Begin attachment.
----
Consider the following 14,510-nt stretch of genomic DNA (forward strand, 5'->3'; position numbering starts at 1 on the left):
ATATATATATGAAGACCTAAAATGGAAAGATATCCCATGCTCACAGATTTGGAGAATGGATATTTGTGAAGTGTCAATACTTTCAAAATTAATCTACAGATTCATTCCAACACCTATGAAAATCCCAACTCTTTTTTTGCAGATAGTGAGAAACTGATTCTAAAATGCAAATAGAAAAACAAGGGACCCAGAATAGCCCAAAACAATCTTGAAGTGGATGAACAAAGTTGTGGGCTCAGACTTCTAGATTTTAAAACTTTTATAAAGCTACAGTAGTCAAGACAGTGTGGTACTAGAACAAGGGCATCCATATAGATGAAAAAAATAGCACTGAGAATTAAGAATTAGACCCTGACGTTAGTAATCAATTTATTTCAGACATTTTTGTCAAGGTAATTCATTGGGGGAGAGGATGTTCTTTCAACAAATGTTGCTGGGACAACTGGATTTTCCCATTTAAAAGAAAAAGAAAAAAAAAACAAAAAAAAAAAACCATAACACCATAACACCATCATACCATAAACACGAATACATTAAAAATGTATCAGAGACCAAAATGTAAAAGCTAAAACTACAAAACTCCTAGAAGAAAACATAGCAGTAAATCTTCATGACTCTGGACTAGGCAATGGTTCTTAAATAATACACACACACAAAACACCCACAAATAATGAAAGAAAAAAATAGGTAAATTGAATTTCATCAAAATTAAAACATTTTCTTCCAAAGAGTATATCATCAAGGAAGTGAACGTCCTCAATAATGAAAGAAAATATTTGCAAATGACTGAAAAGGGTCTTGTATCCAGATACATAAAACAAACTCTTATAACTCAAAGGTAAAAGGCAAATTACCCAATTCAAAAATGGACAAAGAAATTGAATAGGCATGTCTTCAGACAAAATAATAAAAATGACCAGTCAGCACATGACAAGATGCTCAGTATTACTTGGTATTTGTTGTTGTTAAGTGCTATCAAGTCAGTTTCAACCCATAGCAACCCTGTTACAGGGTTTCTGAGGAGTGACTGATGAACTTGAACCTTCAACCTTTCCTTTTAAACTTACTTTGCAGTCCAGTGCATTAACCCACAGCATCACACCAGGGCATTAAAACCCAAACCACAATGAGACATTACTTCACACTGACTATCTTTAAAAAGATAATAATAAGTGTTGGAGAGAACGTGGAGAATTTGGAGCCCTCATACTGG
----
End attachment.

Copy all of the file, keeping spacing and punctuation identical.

Consider the following 14,510-nt stretch of genomic DNA (forward strand, 5'->3'; position numbering starts at 1 on the left):
ATATATATATGAAGACCTAAAATGGAAAGATATCCCATGCTCACAGATTTGGAGAATGGATATTTGTGAAGTGTCAATACTTTCAAAATTAATCTACAGATTCATTCCAACACCTATGAAAATCCCAACTCTTTTTTTGCAGATAGTGAGAAACTGATTCTAAAATGCAAATAGAAAAACAAGGGACCCAGAATAGCCCAAAACAATCTTGAAGTGGATGAACAAAGTTGTGGGCTCAGACTTCTAGATTTTAAAACTTTTATAAAGCTACAGTAGTCAAGACAGTGTGGTACTAGAACAAGGGCATCCATATAGATGAAAAAAATAGCACTGAGAATTAAGAATTAGACCCTGACGTTAGTAATCAATTTATTTCAGACATTTTTGTCAAGGTAATTCATTGGGGGAGAGGATGTTCTTTCAACAAATGTTGCTGGGACAACTGGATTTTCCCATTTAAAAGAAAAAGAAAAAAAAAACAAAAAAAAAAAACCATAACACCATAACACCATCATACCATAAACACGAATACATTAAAAATGTATCAGAGACCAAAATGTAAAAGCTAAAACTACAAAACTCCTAGAAGAAAACATAGCAGTAAATCTTCATGACTCTGGACTAGGCAATGGTTCTTAAATAATACACACACACAAAACACCCACAAATAATGAAAGAAAAAAATAGGTAAATTGAATTTCATCAAAATTAAAACATTTTCTTCCAAAGAGTATATCATCAAGGAAGTGAACGTCCTCAATAATGAAAGAAAATATTTGCAAATGACTGAAAAGGGTCTTGTATCCAGATACATAAAACAAACTCTTATAACTCAAAGGTAAAAGGCAAATTACCCAATTCAAAAATGGACAAAGAAATTGAATAGGCATGTCTTCAGACAAAATAATAAAAATGACCAGTCAGCACATGACAAGATGCTCAGTATTACTTGGTATTTGTTGTTGTTAAGTGCTATCAAGTCAGTTTCAACCCATAGCAACCCTGTTACAGGGTTTCTGAGGAGTGACTGATGAACTTGAACCTTCAACCTTTCCTTTTAAACTTACTTTGCAGTCCAGTGCATTAACCCACAGCATCACACCAGGGCATTAAAACCCAAACCACAATGAGACATTACTTCACACTGACTATCTTTAAAAAGATAATAATAAGTGTTGGAGAGAACGTGGAGAATTTGGAGCCCTCATACTGG